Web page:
For the incurably curious, Mary Anna's first published work, her master's thesis, was entitled A Modeling Study of the NH3-NO-O2 Reaction Under the Operating Conditions of a Fluidized Bed Combustor.

Mary Anna's interests include music, when that collided with writing on a story and an original song for a book/CD anthology called A Merry Band of Murderers. She co-wrote and sang the song "Land of the Flowers" for that project. Click to hear song at this link:

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1. Where are you currently living?


2. What is the most important thing that you have learned in your writing experience, so far?

You have to trust the process. Even if you think you don’t know what you’re going to write today, you have to sit down and try. Something always comes.

3. What would you say is your most interesting writing, publishing, editing or illustrating quirk?

I don’t know if it’s a quirk, but I’ve always had one foot in popular fiction and one foot in literary fiction. They’re not really separate entities in my mind. Literary novels sometimes become very popular; I, and many others, try to give my crime novels beautiful prose and important topics. After years of treading that boundary on my own, I went back to graduate school and studied writing literary fiction and nonfiction. I enjoyed every minute of my time in graduate school, and I am constantly applying what I learned there to all my work.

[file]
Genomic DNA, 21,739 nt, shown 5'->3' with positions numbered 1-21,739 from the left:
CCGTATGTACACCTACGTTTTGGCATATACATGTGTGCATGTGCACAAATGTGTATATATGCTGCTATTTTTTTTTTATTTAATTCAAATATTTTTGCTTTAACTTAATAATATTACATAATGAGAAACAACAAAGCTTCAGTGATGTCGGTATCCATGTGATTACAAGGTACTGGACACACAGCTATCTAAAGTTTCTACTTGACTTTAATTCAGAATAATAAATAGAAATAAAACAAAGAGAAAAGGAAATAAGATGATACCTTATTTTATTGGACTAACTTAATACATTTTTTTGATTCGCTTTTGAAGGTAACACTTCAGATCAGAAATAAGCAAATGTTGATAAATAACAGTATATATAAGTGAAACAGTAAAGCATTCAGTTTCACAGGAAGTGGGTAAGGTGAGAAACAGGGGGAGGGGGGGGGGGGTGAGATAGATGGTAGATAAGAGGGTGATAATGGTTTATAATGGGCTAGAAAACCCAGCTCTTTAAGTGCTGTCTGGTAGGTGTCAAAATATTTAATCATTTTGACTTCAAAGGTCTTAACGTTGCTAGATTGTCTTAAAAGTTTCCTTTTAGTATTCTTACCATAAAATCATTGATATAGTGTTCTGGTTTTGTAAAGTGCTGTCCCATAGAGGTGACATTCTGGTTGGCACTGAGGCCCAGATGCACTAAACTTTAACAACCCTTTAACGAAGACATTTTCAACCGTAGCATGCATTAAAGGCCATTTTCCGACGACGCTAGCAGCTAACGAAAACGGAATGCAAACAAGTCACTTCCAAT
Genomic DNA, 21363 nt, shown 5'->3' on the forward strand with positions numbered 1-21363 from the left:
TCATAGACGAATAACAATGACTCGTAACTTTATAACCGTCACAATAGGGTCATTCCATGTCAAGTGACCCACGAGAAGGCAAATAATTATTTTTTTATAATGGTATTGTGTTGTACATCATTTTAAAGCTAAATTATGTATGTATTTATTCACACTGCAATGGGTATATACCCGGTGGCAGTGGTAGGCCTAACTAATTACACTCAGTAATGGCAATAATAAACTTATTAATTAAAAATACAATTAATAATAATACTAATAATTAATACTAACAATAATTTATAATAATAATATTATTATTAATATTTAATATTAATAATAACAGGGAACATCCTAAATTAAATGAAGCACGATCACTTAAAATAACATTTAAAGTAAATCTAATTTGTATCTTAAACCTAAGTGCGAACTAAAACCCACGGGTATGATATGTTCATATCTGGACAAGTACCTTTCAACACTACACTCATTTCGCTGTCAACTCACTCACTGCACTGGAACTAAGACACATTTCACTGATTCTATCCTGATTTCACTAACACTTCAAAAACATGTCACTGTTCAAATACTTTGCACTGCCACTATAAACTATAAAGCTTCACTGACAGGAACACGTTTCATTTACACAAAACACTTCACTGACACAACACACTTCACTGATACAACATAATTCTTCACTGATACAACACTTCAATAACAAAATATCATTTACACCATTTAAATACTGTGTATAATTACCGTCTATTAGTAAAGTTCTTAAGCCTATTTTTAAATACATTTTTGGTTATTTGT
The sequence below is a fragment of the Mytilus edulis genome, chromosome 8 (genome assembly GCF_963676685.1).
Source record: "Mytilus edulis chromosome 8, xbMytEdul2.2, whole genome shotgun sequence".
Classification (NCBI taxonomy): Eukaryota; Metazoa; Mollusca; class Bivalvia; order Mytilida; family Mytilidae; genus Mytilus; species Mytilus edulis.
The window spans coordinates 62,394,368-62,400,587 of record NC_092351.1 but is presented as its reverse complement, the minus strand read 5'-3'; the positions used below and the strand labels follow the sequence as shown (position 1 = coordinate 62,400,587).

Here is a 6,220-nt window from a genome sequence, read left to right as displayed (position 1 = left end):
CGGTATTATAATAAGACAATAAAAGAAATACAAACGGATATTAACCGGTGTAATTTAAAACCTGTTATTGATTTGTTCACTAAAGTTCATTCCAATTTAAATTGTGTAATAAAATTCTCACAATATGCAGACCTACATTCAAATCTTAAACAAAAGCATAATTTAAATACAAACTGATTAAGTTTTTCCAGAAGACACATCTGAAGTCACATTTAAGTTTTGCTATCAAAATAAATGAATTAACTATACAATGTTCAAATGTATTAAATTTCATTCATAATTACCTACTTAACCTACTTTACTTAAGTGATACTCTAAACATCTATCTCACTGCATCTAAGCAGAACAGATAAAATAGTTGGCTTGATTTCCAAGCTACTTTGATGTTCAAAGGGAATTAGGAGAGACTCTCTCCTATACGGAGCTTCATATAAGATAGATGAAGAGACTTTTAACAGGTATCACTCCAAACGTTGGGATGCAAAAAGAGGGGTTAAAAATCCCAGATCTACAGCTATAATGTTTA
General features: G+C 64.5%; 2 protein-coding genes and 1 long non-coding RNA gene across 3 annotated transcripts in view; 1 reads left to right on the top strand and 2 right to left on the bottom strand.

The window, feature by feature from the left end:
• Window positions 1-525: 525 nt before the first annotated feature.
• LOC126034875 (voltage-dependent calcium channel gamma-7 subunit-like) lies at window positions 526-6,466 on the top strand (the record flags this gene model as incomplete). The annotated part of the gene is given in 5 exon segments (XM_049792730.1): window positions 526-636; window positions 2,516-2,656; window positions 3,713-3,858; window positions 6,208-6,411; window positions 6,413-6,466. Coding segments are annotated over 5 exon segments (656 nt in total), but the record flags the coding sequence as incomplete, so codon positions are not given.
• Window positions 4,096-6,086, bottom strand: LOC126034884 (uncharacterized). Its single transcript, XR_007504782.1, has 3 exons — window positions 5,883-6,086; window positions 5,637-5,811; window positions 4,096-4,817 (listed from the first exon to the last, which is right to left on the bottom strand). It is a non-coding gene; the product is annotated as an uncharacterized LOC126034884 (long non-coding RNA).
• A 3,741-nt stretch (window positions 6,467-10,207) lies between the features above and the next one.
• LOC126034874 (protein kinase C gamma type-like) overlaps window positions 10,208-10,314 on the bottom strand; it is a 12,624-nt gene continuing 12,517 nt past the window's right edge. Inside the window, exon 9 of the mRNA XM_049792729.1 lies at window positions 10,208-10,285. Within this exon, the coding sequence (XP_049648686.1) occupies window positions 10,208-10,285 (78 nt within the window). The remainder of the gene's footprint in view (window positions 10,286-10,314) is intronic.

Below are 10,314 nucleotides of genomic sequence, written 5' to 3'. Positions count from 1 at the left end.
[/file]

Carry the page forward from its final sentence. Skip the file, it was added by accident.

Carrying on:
4. Tell us your insights on self-publish or use a publisher?

I’m a hybrid author, so I do both. They have complementary benefits. I control the marketing on my self-published books, but my traditional fiction publisher, Poisoned Pen Press, has a bigger budget and more industry contacts. Because of that, though I make more money on books I publish myself, PPP sells more of my books. All my books, self-published and traditionally published, are out there introducing me to new readers, so it’s all good.

a. Who is the name of your publisher and in what city are they? Poisoned Pen Press, Scottsdale, Arizona.

5. Any insights eBooks vs. print books and alternative vs. conventional publishing?

As I said above, they are all ways to reach readers and advance your career. There are people who read me in e-book form or listen to my audiobooks who would never have found my work if it had just been in paper. The same is true for people who read me on paper. They’re all just technologies. My real work is in telling stories.